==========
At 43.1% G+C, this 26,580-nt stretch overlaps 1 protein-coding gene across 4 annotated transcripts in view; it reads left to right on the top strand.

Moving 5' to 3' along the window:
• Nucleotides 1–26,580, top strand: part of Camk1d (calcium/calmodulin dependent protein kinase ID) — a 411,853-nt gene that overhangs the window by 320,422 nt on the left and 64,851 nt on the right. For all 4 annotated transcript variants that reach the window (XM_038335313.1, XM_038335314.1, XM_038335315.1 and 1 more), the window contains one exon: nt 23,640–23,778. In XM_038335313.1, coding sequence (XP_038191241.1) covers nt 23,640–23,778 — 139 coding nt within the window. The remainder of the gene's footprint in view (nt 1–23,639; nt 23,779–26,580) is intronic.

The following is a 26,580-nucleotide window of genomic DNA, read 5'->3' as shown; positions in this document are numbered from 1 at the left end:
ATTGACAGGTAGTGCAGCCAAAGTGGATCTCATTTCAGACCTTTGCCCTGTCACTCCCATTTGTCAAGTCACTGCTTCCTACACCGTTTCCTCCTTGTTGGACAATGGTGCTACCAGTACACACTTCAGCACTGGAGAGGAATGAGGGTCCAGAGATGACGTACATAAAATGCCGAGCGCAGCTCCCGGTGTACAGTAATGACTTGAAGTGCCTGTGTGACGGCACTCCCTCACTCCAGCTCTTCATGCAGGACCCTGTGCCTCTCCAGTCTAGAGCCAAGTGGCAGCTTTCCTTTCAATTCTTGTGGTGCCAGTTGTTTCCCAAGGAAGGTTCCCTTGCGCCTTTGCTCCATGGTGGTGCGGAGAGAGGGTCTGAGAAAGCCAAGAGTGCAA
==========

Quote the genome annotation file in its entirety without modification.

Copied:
At 43.1% G+C, this 26,580-nt stretch overlaps 1 protein-coding gene across 4 annotated transcripts in view; it reads left to right on the top strand.

Moving 5' to 3' along the window:
• Nucleotides 1–26,580, top strand: part of Camk1d (calcium/calmodulin dependent protein kinase ID) — a 411,853-nt gene that overhangs the window by 320,422 nt on the left and 64,851 nt on the right. For all 4 annotated transcript variants that reach the window (XM_038335313.1, XM_038335314.1, XM_038335315.1 and 1 more), the window contains one exon: nt 23,640–23,778. In XM_038335313.1, coding sequence (XP_038191241.1) covers nt 23,640–23,778 — 139 coding nt within the window. The remainder of the gene's footprint in view (nt 1–23,639; nt 23,779–26,580) is intronic.

The following is a 26,580-nucleotide window of genomic DNA, read 5'->3' as shown; positions in this document are numbered from 1 at the left end:
ATTGACAGGTAGTGCAGCCAAAGTGGATCTCATTTCAGACCTTTGCCCTGTCACTCCCATTTGTCAAGTCACTGCTTCCTACACCGTTTCCTCCTTGTTGGACAATGGTGCTACCAGTACACACTTCAGCACTGGAGAGGAATGAGGGTCCAGAGATGACGTACATAAAATGCCGAGCGCAGCTCCCGGTGTACAGTAATGACTTGAAGTGCCTGTGTGACGGCACTCCCTCACTCCAGCTCTTCATGCAGGACCCTGTGCCTCTCCAGTCTAGAGCCAAGTGGCAGCTTTCCTTTCAATTCTTGTGGTGCCAGTTGTTTCCCAAGGAAGGTTCCCTTGCGCCTTTGCTCCATGGTGGTGCGGAGAGAGGGTCTGAGAAAGCCAAGAGTGCAA